This brings us back to where we started. Remember the housing bubble, mortgage problems, and complex financial instruments that all occurred when the country experienced the financial collapse? That all happened in 1873, and at that time Vanderbilt was already an elder statesman. The 1873, financial collapse was called "the great depression" and was referred to as such until the country really did suffer the real Great Depression starting in 1929. And, just in case anyone forgot, we also experienced the panic of 1893, the panic of 1896 and the panic of 1907, just a few of the other financial issues we experienced between 1873 and the real great depression. I wonder if they will rename the 2008 recessionÖ Never mind.

Anyway, I digress. Because of the 1929 recession, the Glass -Steagall Act was passed in 1933. This act created the Federal Deposit Insurance Corporation, which separated investment and commercial banking. A large part of the act was an emergency response by the government since nearly 5000 banks had failed. Sound familiar? With the FDIC, the federal government was now providing insurance for depositors, with insurance funds provided from the banks themselves. Of course, the act separated the investment and commercial banks, as the government did not wish to provide insurance for the gamblers (I mean investment banking). This worked very well for a long time.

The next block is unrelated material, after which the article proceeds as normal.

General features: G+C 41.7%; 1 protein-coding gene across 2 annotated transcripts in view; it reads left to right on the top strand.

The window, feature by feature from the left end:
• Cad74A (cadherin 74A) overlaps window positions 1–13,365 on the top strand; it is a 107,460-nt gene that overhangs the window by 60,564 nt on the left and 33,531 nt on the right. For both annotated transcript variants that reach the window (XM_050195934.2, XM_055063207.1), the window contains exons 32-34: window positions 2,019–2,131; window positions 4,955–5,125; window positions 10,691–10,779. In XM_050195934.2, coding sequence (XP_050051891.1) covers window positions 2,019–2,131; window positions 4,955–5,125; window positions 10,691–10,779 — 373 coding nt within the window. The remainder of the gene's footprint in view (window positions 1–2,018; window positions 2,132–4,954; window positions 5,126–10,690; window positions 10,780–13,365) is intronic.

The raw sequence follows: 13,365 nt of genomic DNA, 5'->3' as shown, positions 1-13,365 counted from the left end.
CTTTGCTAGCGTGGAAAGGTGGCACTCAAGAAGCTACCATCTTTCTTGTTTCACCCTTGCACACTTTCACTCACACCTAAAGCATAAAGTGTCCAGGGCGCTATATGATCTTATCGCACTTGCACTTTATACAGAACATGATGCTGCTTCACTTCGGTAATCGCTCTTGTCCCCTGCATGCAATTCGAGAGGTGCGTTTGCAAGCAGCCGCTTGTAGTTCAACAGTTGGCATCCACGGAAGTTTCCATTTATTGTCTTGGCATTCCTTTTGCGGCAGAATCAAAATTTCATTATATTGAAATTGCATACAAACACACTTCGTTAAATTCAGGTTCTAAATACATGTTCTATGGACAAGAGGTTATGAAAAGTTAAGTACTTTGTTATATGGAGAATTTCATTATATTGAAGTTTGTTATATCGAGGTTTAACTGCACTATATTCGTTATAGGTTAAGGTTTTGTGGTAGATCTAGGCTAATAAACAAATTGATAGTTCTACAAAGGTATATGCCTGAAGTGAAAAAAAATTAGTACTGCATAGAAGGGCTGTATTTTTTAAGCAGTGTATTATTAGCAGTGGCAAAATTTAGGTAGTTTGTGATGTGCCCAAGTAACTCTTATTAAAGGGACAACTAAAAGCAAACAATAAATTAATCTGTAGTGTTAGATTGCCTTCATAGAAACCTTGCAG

Fast forward to 1999: the Financial Service Modernization Act (Gramm-Leach-Bliley Act) was passed and congress repealed the Glass-Steagall Act. This removed the regulations barring mergers with banks, securities and insurance companies. It worked well for 66 years, but I guess we needed more free markets. Then, in 2008 we experienced a financial collapse that started with a housing bubble that spread to mortgage crises. This was closely followed by problems in the financial markets when investors relied on complex financial instruments. Does this not sound familiar?

We deregulated the savings and loan companies, they gambled and went broke. We then deregulated the energy futures market (a.k.a. Enron) and they went broke. Then we deregulated the banks and investment firms, or allowed them to become hybrids, but it turned out that they were not very efficient. However, they did not all go broke. And that was because the major difference between 1873 and 2008 was our governmentís willingness to bail them out. If one believes in free markets, are they still free if they are bailed out? I do believe that we have witnessed a pattern. In my former profession, we would call this a clue. Of course, if youíre a large investment firm and you have the capability of becoming a bank, you do it. Then you can gamble, I mean invest, and our government becomes your insurance company.

If you want to predict the future, just take a look at history.

Read other articles by Shannon Bohrer